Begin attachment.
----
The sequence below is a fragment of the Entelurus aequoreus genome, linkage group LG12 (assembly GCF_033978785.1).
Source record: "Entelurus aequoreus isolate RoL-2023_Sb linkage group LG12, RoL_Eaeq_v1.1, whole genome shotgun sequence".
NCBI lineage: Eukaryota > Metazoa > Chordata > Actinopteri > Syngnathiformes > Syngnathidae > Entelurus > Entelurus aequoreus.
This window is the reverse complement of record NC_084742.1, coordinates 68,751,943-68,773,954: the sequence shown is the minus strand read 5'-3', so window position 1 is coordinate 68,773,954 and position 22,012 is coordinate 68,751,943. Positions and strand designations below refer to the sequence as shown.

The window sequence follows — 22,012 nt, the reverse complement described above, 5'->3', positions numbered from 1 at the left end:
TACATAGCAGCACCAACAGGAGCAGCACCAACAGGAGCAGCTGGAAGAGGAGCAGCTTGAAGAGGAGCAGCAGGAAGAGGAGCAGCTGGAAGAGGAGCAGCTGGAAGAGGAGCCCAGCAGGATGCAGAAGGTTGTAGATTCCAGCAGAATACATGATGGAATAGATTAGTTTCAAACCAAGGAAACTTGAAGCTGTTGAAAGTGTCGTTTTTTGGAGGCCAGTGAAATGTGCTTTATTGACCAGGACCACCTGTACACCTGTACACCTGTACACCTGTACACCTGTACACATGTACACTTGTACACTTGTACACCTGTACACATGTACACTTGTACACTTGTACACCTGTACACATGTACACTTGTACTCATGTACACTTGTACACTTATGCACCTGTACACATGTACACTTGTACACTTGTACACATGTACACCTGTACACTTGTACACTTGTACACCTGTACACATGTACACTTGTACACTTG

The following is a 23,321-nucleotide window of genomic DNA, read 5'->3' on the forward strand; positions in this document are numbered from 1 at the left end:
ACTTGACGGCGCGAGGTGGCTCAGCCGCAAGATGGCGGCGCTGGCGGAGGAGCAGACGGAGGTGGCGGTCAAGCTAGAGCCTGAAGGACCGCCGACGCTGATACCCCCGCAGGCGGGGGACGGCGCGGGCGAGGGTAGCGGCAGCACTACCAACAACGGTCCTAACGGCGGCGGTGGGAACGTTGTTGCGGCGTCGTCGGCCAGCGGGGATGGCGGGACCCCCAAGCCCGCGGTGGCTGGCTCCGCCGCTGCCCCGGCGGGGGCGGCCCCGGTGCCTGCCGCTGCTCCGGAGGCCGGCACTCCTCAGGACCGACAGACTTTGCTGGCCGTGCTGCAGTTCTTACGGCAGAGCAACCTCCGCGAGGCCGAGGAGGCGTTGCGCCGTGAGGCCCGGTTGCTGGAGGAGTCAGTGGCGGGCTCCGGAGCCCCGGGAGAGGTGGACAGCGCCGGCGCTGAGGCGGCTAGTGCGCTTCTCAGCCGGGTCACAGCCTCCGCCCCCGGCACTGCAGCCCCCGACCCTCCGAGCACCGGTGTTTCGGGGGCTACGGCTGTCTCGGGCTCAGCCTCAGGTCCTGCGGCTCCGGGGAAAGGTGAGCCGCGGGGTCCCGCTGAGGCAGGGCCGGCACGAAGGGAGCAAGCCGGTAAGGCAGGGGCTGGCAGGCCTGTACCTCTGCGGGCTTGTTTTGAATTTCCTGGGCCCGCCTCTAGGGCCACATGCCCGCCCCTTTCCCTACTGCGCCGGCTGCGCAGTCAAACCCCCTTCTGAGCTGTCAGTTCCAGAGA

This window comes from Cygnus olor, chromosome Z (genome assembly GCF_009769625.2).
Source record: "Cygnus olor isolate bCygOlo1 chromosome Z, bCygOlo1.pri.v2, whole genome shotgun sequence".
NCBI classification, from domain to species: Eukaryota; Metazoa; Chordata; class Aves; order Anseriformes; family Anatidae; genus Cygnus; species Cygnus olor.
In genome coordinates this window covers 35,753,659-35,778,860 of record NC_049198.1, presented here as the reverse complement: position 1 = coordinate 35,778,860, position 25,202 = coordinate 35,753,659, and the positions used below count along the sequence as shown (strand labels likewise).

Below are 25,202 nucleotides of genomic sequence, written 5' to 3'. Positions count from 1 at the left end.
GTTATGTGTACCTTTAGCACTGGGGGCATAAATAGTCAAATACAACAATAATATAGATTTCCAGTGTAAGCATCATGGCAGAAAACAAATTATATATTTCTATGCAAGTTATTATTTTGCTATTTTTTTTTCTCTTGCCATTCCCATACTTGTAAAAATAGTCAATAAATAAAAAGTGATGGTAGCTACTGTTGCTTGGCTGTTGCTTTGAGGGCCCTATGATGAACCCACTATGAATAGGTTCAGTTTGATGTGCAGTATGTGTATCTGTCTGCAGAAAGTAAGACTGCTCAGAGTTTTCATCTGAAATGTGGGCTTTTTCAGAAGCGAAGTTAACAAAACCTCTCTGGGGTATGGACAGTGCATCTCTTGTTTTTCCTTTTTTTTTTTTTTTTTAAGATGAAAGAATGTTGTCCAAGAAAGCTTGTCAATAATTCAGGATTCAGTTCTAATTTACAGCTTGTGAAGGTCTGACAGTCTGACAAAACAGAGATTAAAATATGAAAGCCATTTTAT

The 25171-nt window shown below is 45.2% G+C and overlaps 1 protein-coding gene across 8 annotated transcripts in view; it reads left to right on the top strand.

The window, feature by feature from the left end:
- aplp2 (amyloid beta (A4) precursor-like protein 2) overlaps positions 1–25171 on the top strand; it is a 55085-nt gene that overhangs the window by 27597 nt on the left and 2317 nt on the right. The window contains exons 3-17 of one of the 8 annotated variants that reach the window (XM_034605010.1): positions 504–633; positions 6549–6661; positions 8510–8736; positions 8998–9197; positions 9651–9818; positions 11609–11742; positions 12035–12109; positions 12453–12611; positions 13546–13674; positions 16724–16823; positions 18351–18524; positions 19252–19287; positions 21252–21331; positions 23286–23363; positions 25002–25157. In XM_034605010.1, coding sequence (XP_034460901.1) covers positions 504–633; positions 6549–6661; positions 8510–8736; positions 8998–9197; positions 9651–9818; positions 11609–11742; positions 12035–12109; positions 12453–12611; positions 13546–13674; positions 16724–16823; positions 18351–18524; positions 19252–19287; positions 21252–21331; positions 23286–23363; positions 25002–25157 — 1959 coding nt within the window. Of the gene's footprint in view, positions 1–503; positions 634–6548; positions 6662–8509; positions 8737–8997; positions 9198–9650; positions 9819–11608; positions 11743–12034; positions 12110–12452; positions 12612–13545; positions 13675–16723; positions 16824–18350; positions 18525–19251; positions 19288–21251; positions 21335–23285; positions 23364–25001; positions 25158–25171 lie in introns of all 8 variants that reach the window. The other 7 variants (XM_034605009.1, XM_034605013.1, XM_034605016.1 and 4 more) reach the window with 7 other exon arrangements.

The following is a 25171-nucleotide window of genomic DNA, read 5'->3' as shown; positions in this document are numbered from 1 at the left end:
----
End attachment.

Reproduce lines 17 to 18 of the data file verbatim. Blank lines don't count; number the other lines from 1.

- aplp2 (amyloid beta (A4) precursor-like protein 2) overlaps positions 1–25171 on the top strand; it is a 55085-nt gene that overhangs the window by 27597 nt on the left and 2317 nt on the right. The window contains exons 3-17 of one of the 8 annotated variants that reach the window (XM_034605010.1): positions 504–633; positions 6549–6661; positions 8510–8736; positions 8998–9197; positions 9651–9818; positions 11609–11742; positions 12035–12109; positions 12453–12611; positions 13546–13674; positions 16724–16823; positions 18351–18524; positions 19252–19287; positions 21252–21331; positions 23286–23363; positions 25002–25157. In XM_034605010.1, coding sequence (XP_034460901.1) covers positions 504–633; positions 6549–6661; positions 8510–8736; positions 8998–9197; positions 9651–9818; positions 11609–11742; positions 12035–12109; positions 12453–12611; positions 13546–13674; positions 16724–16823; positions 18351–18524; positions 19252–19287; positions 21252–21331; positions 23286–23363; positions 25002–25157 — 1959 coding nt within the window. Of the gene's footprint in view, positions 1–503; positions 634–6548; positions 6662–8509; positions 8737–8997; positions 9198–9650; positions 9819–11608; positions 11743–12034; positions 12110–12452; positions 12612–13545; positions 13675–16723; positions 16824–18350; positions 18525–19251; positions 19288–21251; positions 21335–23285; positions 23364–25001; positions 25158–25171 lie in introns of all 8 variants that reach the window. The other 7 variants (XM_034605009.1, XM_034605013.1, XM_034605016.1 and 4 more) reach the window with 7 other exon arrangements.

The following is a 25171-nucleotide window of genomic DNA, read 5'->3' as shown; positions in this document are numbered from 1 at the left end: